NewsCovering California


California attorney general joins calls for police reforms

Xavier Becerra
Posted at 4:54 PM, Jun 15, 2020
and last updated 2020-06-15 19:54:34-04

SACRAMENTO, Calif. — (AP) — Attorney General Xavier Becerra is calling for California to create a way to end the law enforcement careers of police officers who engage in serious misconduct, along with other changes in tactics and training in the wake of weeks of national protests over police brutality.

But he stopped short Monday of backing proposals to have his office investigate police uses of force and sidestepped questions about nationwide calls to reduce funding for police departments.

“Communities across the country have courageously spoken up to demand change. We cannot afford to ignore the realities faced by Black Americans and people of color in this nation,” said Attorney General Becerra. “It will take sustained work by all of us to answer the call. That’s why we’re urging local authorities across California and we in state government to actively work with community leaders to achieve lasting, forward-thinking, comprehensive policing reform. Although these proposals and others like them are just an initial step, they represent an important move forward in improving public trust, increasing transparency and accountability, and reducing excessive force. Now is the time for action by leaders at every level.”

Becerra supported stripping away officers’ training certifications if they’ve been fired from one agency so that they can’t be hired by other agencies.

In a statement, the Attorney General laid out the following recommendations:

First, the Attorney General urges law enforcement agencies statewide to develop and implement policies, as appropriate, to adopt the following use-of-force reforms:

  • Intervention: All agencies should have a policy requiring officers to intervene to stop another officer from using excessive or unnecessary force;
  • Ban Chokeholds and Carotid Restraints: All agencies should have a policy prohibiting the use of chokeholds, strangleholds, carotid restraints or other restraints, or body positioning that is designed to, or which may foreseeably result in, the cutting off of blood or oxygen to the person;
  • De-Escalation: All agencies should require officers to de-escalate situations, when possible, before using force;
  • Proportionality: All agencies should provide express guidance on proportionality to ensure officers understand the relationship that should exist between the force they use and the threat presented in a particular situation. The guidance may include adopting a spectrum, chart, or matrix, which can take the form of a graphical representation;
  • Verbal Warnings: All agencies should require officers to give verbal warning, when feasible, before using force, whether lethal or less-lethal;
  • Moving Vehicles: All agencies should prohibit officers from discharging a firearm at the operator or occupant of a moving vehicle unless the operator or occupant poses an imminent threat of death or serious bodily injury to the public or an officer. All agencies should also prohibit officers from discharging a firearm from their moving vehicle, providing only for exceptions that require such actions to end an imminent threat to human life;
  • Deadly Force As Last Resort: Consistent with the core concepts of de-escalation, necessity, and proportionality, all agencies should require that deadly force be used only as a last resort when reasonable alternatives have been exhausted or are not feasible to protect the safety of the public and police officers;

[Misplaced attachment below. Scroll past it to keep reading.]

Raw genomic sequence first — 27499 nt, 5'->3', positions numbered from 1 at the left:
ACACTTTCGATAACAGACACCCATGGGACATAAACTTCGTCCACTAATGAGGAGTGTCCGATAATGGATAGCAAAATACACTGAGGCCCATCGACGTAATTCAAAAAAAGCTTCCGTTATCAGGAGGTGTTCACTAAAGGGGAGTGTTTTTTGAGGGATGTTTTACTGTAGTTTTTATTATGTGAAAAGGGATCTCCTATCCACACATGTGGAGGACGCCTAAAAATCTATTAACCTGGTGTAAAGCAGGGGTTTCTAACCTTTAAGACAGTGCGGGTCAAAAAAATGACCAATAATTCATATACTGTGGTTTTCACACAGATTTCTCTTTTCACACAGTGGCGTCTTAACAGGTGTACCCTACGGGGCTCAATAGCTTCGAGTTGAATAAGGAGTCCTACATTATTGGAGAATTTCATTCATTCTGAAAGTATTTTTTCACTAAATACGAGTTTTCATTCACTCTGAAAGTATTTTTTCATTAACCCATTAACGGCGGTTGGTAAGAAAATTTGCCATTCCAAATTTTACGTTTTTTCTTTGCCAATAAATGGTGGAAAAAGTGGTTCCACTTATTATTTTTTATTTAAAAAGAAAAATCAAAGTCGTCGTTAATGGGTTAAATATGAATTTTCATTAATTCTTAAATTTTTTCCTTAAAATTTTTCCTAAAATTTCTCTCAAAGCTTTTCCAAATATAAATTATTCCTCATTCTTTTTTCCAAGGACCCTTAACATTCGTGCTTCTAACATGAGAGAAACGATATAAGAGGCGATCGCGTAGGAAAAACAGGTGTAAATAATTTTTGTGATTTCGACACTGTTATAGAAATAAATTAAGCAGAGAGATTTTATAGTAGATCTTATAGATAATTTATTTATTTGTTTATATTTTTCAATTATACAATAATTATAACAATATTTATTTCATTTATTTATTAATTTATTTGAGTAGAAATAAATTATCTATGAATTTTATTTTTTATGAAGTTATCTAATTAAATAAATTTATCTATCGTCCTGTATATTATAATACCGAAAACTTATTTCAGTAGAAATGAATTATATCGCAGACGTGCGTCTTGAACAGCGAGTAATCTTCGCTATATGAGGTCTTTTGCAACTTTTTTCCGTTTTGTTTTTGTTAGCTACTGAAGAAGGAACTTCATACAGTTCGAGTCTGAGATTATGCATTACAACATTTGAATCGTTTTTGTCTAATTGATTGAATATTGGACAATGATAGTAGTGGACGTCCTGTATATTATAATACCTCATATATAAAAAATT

• Comprehensive Reporting: All agencies should create a general order dedicated to use of force reporting and investigations, requiring comprehensive reporting that includes both uses of force and threats of force; and
  • Canine Use: All agencies should discontinue the use of “find and bite” and “bite and hold” techniques and instead implement “find and bark” or “circle and bark” techniques, where canines are trained and deployed to alert by barking, rather than biting a suspect as a first response, and then circling and barking until the handler takes control.

Significantly, in addition to calling for the inclusion of these use-of-force recommendations where needed in state law, the Attorney General highlights the following initial areas to either support or sponsor major criminal justice reform legislation:

  • Decertify peace officers for serious misconduct, including provisions requiring law enforcement agencies to complete investigations even after a peace officer leaves a department;
  • Expand reviews of law enforcement policies and practices, by enhancing DOJ’s capacity to review and proactively help law enforcement agencies across the state reform their policies and practices to align with community needs;
  • Require policies and training on bias by proxy, which occurs when a person calls the police and makes false or ill-informed claims about individuals they are biased against — as well as provisions for auditing the effectiveness of such training;
  • Place clear limits on crowd control techniques during protests or mass gatherings, including restrictions and guidance on the use of rubber bullets, tear gas, pepper spray, and batons;
  • Forbid the use of pepper spray against children in juvenile detention, which can traumatize juveniles and undermine efforts to build trust; and
  • Reexamine the role of police in addressing homelessness and mental health crises, recognizing that police officers are increasingly called upon as first responders to engage with people facing homelessness who may suffer from mental illness or other medical conditions, and that officers are not generally equipped to handle situations involving mental health crises or referrals for social services.